New York, 4 March 2015 – Reducing poverty, improving health and education for all, achieving of sustainable and equitable economic growth and protecting the health of our planet now depend on the management of disaster risks in the day-to-day decisions of governments, companies, investors, civil society organizations, households and individuals, according to a new United Nations report out today.
“The report is a wake-up call for countries to increase their commitment to invest in smart solutions to strengthen resilience to disasters,” according to UN Secretary-General’s Special Representative on Disaster Risk Reduction, Margareta Wahlström whose Office prepared the 2015 Global Assessment Report on Disaster Risk Reduction.
Stressing that strengthened disaster risk reduction is essential to make development sustainable, the report, launched today by Secretary-General Ban Ki-moon at UN Headquarters, comes 10 days before of the Third World Conference on Disaster Risk Reduction in Sendai, Japan, where some 8,000 delegates will be gathering from 14-18 March to adopt a framework to success the landmark Hyogo Framework for Action (HFA), Ms. Wahlström told a press conference.
Born in 2005 out of the World Conference on Disaster Reduction, the Hyogo Framework is a 10-year plan, the first to explain, describe and detail the work that is required to reduce disaster losses.
The Sendai conference will be the first landmark meeting of a particularly crucial UN year as the Organization is set to lead the global development and climate agenda at a number of major international events: an international meeting in Paris in December on the adoption of a universal text on climate change; the UN special summit in September for the adoption of a global sustainability agenda; and the financing for development conference in July in Addis Ababa, to renew commitment to global development financing.
Ms. Wahlström told reporters the new framework to be agreed in Sendai would address technological categories such as nuclear hazards linked to natural disasters, citing the 2011 Fukushima Daiichi nuclear disaster that occurred in wake of the earthquake-induced tsunami in northern Japan.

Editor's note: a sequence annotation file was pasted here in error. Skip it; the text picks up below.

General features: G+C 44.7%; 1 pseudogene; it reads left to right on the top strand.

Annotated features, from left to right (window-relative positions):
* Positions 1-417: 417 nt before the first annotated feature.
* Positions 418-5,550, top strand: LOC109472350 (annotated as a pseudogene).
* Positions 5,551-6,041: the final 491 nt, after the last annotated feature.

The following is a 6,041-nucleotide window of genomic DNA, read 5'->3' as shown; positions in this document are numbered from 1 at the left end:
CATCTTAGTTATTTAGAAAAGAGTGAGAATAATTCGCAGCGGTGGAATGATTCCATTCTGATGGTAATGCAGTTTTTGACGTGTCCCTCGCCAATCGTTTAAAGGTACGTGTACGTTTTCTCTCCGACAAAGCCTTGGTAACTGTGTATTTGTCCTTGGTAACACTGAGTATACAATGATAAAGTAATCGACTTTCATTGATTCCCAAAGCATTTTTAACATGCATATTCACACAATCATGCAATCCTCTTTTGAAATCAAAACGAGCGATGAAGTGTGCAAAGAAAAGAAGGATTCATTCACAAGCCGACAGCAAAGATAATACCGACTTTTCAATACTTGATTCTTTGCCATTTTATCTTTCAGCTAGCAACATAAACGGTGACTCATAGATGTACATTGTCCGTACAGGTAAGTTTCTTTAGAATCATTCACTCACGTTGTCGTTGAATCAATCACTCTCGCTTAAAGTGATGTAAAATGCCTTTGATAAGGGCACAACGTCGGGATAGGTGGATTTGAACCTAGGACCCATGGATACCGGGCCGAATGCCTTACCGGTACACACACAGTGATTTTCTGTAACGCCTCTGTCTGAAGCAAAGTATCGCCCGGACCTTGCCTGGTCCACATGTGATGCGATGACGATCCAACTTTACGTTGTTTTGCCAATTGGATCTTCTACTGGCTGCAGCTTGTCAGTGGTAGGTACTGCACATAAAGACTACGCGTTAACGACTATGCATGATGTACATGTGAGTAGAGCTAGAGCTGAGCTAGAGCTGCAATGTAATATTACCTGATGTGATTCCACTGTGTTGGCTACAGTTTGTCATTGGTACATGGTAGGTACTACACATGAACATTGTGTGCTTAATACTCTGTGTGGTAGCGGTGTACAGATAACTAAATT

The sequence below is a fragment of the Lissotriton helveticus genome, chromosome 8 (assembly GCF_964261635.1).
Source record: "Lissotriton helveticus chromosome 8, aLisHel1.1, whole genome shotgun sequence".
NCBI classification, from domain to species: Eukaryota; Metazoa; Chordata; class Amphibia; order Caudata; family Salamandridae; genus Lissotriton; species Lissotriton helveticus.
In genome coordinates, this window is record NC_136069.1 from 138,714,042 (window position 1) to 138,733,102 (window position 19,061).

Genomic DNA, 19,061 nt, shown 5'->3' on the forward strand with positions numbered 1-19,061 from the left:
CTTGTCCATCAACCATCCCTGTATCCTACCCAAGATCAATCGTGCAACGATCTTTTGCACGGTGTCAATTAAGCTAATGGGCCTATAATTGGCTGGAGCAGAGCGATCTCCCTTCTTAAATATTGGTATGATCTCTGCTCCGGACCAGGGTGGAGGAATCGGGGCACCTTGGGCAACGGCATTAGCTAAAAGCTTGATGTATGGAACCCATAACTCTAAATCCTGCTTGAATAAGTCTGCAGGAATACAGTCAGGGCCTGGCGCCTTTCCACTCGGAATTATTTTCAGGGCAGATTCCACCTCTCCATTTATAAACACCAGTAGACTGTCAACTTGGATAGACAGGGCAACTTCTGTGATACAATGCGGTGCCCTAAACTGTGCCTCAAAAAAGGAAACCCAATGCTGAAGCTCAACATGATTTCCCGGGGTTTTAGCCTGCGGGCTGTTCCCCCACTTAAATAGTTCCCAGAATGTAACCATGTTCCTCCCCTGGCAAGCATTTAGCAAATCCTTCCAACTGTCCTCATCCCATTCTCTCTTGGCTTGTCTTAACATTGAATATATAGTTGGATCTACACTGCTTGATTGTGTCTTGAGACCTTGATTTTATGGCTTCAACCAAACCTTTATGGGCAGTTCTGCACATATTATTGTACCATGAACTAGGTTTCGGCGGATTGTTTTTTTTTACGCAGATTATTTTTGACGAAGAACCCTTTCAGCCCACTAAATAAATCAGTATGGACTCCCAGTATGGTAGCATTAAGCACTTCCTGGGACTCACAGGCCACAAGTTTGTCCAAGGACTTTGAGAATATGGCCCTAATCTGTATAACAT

She also said the new framework would include heath and health hazards driven by global epidemics and pandemics in recent years such as SARS [Severe acute respiratory syndrome] and the current Ebola outbreak in West Africa.
Both Ms. Wahlström and the report’s author, Andrew Maskrey, spoke of the importance of investment with risk and resilience at the core. “We need to look at how we can get risk management fully hardwired into the DNA of development,” he said.
Mr. Maskrey said the world risks some $300 billion from disaster losses, which he said translates into $70 per working age person on this planet, which the report said “two months’ income for people living below the poverty line: an existential risk for people already struggling for survival on a daily basis.
“If we do not address risk reduction, future losses from disaster will increase and this will impact countries’ capacity to invest money in other areas such as health and education, explained Ms. Wahlström. “If we do not take the necessary measures now, it will be difficult to achieve development, let alone sustainable development.”
In response to a question from a reporter on climate change, Mr. Maskrey cited that in the Caribbean, for example, the average annual losses associated with tropical cyclone winds alone are projected to increase by as much as $1.4 billion by 2050.
And the report said that by 2050, it is estimated that 40 per cent of the global population will be living in river basins that experience severe water stress, particularly in Africa and Asia.
“You have to plan what is going to happen in the future,” Mr. Maskrey told reporters.
According to the report, an annual global investment of $6 billion in disaster risk management strategies would generate total benefits in terms of risk reduction of $360 billion. This is equivalent to a 20 per cent reduction of new and additional annual economic losses.